Sometimes, taking a couple of hours to do a little deep cleaning at your house can help you to release your stress. If you’ve got an office or cubicle at work, clean that too (or have it cleaned.) Many people believe that the condition of your home represents the condition of your mind. So, if it’s dusty and cluttered, you might be feeling a little blocked yourself. Do yourself a favor and spend a little time cleaning up around the house, and you may just find that your focus snaps back into place. You’d be surprised at how therapeutic a little cleaning can be.
Priorities and Planning
Sometimes, feeling overwhelmed is just the result of not having a plan. Especially when we love our work, many of us take on too many projects and before we know it–we’re spinning our wheels, getting nothing done. The best way to create a daily plan is to have a basic daily routine, but one that’s flexible enough to allow you to focus on the most pressing issues of the day.
So, for example, let’s say you’re a customer service rep who lives in a cubicle 40 hours a week. You arrive at work to find three voice mails–one from an angry client, one from someone who needs information (a potential client) and one from your boss inviting you to lunch to discuss what you suspect is a promotion. And, on top of that, you’ve got two co-workers waiting to ask you questions about their own customers.
When you develop a basic schedule, you can prioritize these types of things in advance–so, in the case of our customer service rep, she might have a morning routine like this:
1. Deal with any co-workers waiting for me.
2. Return phone calls in order of urgency.
3. Check email.
4. Start taking calls from customers.
The point is that whatever your job, simply putting an outline of your day together can help you to reduce your stress levels at work by helping you to prioritize your tasks. Of course, there will be times when an urgent situation throws all of it out the window–and this is where you need to allow for flexibility.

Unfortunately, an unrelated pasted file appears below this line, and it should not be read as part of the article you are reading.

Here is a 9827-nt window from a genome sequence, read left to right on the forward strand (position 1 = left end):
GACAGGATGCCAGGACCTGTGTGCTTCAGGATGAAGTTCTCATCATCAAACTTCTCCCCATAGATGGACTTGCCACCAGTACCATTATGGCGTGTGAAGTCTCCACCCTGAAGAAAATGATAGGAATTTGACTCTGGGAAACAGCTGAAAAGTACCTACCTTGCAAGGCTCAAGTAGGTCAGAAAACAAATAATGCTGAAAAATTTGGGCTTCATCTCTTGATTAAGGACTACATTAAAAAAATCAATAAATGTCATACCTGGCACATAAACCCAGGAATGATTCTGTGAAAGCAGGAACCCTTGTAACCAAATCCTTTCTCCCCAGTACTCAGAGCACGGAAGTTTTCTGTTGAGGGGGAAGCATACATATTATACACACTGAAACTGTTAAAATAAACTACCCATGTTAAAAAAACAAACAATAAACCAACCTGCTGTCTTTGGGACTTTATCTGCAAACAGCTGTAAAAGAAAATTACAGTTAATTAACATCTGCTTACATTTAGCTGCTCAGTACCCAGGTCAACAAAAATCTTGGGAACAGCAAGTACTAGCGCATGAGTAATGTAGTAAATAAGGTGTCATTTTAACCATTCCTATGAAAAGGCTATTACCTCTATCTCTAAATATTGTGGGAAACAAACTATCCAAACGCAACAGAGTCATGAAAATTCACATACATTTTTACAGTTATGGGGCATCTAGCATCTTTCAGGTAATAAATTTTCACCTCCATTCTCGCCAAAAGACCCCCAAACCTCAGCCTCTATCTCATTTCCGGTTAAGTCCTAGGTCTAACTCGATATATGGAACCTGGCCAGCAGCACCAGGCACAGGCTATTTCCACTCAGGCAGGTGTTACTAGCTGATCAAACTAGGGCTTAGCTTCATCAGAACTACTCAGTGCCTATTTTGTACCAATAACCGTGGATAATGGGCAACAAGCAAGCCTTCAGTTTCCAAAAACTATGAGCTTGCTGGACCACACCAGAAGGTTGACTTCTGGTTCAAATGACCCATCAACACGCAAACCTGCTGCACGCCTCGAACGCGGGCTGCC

Change Your Mind
I’ve said it before and I’ll say it again–it’s all in your head. Life is what you make it. So, if you’re feeling stressed at work, change your mind–change your perception of the situation. Instead of feeling angry and frustrated that you have to deal with so much, feel grateful that you have a job (and that you love what you do–if that’s the case.) It’s easy to forget why we chose our career paths when we feel overwhelmed by our day-to-day lives.
Don’t hate your job. Love it, even if it’s not ideal. Be grateful for it, and do it to the best of your ability. If the job you’re currently in isn’t right for you, start imagining yourself in one that is. Feel what it feels like, and then focus on having it. Always focus on the positives and the things for which you are grateful–and you’ll attract more of it into your life. Spend time hating your job and wishing away your time–and you can be sure to expect more things to hate in your life. Remember that like attracts like–so feel positive and happy and more good things and situations will be attracted into your life.
What do you think? Have you experienced workplace stress? How did you handle it?
We’ve all got our challenges, and I guess one of mine is that I don’t always get enough sleep–which is unhealthy and can also affect my personal level of happiness in a big way.
And, since I know that I’m profoundly normal in this particular aspect of my life, I have put together the following list of tips from the experts on getting more sleep.
1. Quit drinking caffeine after 7 pm in the evening (or three hours before bedtime.) It sounds obvious for most, I’m sure, but I had to include this one because I’m guilty of sipping coffee in the evening hours on a pretty regular basis.